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We all have big dreams for our children – success at work, wonderful friendships, a loving relationship and family. But could our name choices impact our children's futures negatively, even if we don't pick an out-there name like Facebook or Moon Unit? Especially if our dreams for our children involve a fancy degree from an Ivy League school?

Well, if you believe Gawker, having the most popular name from the year you were born may make it more likely that you don't get that slot at Harvard. They compared the list of most popular names from 1994 with the current roster of Yale undergrads, and discovered that there wasn't a whole lot of overlap. Many of the top baby names, including Ashley, Amber, and Morgan for girls, and Anthony, Brandon, and Kyle, didn't appear on Yale's list. But Yale's list included a bunch of names that are on the current popularity list. We see Sophia, Abigail, and Emma for girls – and Samuel, Benjamin and Charles for boys. (I have to say, I was heartened by the fact that my daughters names, Katharine and Margaret, were both on the Ivy League list.)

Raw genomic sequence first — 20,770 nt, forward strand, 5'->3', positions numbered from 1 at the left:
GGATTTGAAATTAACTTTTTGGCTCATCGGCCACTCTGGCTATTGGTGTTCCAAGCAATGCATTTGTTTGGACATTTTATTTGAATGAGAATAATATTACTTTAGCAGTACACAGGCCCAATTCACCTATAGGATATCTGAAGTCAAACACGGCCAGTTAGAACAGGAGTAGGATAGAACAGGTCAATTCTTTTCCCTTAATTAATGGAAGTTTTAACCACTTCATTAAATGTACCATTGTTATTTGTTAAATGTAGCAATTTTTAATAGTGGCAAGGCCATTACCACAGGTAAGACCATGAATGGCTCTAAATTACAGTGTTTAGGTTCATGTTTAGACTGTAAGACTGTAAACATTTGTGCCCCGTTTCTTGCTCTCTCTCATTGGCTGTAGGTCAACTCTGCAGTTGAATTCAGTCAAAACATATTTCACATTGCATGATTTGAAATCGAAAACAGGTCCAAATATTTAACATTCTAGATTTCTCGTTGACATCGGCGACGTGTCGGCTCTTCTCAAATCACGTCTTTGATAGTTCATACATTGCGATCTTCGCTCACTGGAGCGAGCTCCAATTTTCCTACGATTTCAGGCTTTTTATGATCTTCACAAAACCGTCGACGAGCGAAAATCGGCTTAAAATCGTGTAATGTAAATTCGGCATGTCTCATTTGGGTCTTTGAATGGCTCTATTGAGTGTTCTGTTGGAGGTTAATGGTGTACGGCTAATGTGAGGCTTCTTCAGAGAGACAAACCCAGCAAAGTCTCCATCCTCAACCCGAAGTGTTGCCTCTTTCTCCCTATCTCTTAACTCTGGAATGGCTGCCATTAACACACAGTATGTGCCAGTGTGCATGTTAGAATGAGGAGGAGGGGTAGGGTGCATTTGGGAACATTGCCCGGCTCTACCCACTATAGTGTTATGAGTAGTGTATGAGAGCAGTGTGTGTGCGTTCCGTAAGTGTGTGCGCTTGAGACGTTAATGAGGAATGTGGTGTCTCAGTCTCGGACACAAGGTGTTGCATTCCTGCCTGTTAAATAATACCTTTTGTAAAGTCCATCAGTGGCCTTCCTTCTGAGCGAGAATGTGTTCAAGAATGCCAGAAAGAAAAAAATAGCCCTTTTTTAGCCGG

Which falls in line with the research showcased in Freakonomics by Steven D. Levitt and Stephen J. Dubner. they showed that there is a definite baby naming trend – the upper classes (those more likely to be able to foot the bill for a Yale education) choose the up-and-coming names. Those names soon start to catch on, and as they reach the peak of popularity, the upper classes move on to a new name.

So if you want to know what could be the next new and up-and-coming names, simply start checking out the rosters of swanky preschools in your area – then place your bets as to what's on the baby-name horizon.

Image: Graduation cap by Amir Ridhwan/